The vast majority of new solar will almost certainly be built out without a Government support tariff and will have to rely on either a corporate or utility Power Purchase Agreement (PPA). With ever increasing demands for power and a desire for corporates to become carbon neutral more and more of the technology, power intensive orientated growth stocks (Google, Microsoft, Amazon etc.) will seek to enter into long-dated fixed-price PPAs. These contracts are the holy grail; the buyers really can dictate the terms of the contract and drive down the price of power because the quality of the counterparty and price certainty will enable any solar site with a top tier fixed price PPA to obtain significant levels of debt on extremely competitive terms from the debt market. However, these highly sought after corporate PPAs will be few and far between.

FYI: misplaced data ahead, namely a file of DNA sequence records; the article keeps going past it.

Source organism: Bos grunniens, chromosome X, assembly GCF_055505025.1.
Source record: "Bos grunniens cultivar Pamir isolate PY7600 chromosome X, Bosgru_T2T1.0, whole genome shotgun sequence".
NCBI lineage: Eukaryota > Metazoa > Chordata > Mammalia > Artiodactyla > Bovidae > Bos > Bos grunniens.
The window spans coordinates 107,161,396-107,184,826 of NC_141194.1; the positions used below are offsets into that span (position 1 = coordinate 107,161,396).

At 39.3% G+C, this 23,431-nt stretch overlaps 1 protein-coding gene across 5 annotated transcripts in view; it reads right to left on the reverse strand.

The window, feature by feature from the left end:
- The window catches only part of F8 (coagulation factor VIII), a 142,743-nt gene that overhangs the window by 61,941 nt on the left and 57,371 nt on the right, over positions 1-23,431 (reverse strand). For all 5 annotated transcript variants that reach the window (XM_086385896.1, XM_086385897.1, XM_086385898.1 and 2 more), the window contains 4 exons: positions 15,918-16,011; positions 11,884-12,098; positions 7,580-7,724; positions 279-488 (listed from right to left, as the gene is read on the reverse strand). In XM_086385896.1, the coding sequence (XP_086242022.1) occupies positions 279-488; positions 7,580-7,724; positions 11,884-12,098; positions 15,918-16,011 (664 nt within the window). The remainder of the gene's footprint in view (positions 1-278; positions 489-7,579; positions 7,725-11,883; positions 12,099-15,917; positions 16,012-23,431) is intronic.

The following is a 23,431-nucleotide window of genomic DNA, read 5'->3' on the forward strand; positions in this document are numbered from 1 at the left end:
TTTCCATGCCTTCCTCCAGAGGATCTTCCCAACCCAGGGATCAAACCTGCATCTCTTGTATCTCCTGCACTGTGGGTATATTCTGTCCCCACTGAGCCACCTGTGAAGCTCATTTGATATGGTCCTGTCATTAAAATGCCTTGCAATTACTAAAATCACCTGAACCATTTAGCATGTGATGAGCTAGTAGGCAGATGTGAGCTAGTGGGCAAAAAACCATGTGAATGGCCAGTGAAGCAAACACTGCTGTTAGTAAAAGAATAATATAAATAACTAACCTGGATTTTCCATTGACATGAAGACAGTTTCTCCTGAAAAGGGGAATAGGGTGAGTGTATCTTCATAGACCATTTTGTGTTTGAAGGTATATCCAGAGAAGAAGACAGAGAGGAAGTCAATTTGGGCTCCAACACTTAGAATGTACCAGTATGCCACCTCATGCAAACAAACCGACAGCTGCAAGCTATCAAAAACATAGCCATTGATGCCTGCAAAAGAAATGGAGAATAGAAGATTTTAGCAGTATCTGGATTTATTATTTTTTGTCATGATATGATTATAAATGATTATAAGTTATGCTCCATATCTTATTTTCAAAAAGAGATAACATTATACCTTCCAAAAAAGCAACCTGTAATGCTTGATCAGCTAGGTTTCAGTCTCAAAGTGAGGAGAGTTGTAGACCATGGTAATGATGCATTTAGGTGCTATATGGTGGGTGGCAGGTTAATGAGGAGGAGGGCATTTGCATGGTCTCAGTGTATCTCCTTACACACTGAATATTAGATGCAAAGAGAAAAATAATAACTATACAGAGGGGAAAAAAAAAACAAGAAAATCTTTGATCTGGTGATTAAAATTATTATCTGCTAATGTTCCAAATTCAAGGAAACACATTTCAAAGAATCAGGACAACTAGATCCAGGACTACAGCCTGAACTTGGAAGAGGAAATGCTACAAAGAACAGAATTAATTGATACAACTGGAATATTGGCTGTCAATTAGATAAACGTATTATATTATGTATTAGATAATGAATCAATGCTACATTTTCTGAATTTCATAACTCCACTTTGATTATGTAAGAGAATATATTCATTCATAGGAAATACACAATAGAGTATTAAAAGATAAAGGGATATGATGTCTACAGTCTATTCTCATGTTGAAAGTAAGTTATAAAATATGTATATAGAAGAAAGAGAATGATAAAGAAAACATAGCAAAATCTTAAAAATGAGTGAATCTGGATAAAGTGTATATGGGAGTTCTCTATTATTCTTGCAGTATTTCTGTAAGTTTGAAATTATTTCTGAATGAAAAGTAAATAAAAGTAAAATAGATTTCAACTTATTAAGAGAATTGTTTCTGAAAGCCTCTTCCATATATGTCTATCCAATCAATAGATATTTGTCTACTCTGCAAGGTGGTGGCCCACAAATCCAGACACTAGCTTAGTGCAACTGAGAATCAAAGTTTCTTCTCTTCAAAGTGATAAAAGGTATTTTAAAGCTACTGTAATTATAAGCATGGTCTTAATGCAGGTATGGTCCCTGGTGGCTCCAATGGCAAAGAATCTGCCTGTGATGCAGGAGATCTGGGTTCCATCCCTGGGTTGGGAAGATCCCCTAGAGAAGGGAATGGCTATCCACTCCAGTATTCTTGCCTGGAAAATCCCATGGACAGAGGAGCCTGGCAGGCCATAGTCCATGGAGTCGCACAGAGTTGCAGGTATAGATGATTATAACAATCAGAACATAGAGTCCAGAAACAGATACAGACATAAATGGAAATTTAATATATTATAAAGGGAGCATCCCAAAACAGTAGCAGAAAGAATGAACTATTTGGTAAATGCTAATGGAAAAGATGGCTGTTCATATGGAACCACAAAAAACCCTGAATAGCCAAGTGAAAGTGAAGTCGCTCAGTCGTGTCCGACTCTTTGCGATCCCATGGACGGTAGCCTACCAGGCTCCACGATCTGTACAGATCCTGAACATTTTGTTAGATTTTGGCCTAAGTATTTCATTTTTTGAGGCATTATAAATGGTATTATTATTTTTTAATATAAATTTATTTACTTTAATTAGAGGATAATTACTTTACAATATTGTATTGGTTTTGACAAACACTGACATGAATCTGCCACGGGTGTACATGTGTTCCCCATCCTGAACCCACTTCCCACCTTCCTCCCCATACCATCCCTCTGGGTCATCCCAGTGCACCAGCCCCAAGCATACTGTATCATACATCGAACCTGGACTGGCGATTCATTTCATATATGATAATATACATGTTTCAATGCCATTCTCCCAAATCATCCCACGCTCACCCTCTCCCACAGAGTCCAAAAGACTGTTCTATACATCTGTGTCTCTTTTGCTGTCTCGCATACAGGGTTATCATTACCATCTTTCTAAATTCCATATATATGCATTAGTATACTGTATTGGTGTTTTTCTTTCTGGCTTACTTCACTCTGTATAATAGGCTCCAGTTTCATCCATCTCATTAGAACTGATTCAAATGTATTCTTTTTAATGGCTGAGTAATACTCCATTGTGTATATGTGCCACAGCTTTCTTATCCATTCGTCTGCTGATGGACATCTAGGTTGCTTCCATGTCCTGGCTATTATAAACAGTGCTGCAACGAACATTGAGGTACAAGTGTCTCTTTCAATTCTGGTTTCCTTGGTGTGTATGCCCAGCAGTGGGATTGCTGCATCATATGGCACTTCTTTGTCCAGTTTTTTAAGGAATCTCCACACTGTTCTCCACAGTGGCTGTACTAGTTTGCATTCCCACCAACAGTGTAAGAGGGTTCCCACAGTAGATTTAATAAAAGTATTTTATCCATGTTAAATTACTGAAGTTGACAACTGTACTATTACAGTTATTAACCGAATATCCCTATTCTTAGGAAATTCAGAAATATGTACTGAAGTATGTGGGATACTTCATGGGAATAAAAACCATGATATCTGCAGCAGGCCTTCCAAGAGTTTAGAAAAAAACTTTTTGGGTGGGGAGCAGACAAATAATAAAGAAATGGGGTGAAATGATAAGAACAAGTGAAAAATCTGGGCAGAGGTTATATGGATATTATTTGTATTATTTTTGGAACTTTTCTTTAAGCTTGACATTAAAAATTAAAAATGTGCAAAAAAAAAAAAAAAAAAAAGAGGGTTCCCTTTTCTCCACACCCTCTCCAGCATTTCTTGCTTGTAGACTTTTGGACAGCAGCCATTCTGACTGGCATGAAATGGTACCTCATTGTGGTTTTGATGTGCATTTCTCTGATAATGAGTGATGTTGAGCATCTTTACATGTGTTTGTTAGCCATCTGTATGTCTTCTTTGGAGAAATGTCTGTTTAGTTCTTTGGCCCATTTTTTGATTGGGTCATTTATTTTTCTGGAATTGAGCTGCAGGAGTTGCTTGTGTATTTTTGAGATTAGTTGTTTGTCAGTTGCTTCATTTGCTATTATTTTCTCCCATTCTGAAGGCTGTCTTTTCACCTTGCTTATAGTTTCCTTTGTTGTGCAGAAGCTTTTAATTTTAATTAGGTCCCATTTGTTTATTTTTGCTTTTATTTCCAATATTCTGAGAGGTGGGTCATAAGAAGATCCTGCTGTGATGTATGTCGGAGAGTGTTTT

The alternative is a route-to-market utility PPA with one of the UK’s large energy suppliers (often referred to as the ‘Big Six’). These contracts have a strong credit counterparty, often have maturities of up to twenty years and can benefit from a support price floor mechanism. The combination of all of these aspects will maximise the gearing opportunity of the project; and while this will not achieve the same level of gearing as a top-tier fixed-price corporate PPA, it will ensure the project is both bankable and investable.
Technology and innovation will improve returns
Whilst previous solar sites in the UK have been static and simply orientated to the south, developers are now embracing ways to improve a site’s productivity. Innovation is therefore fundamental in improving returns with bifacial modules, trackers and east-west alignment all generating notable enhancements.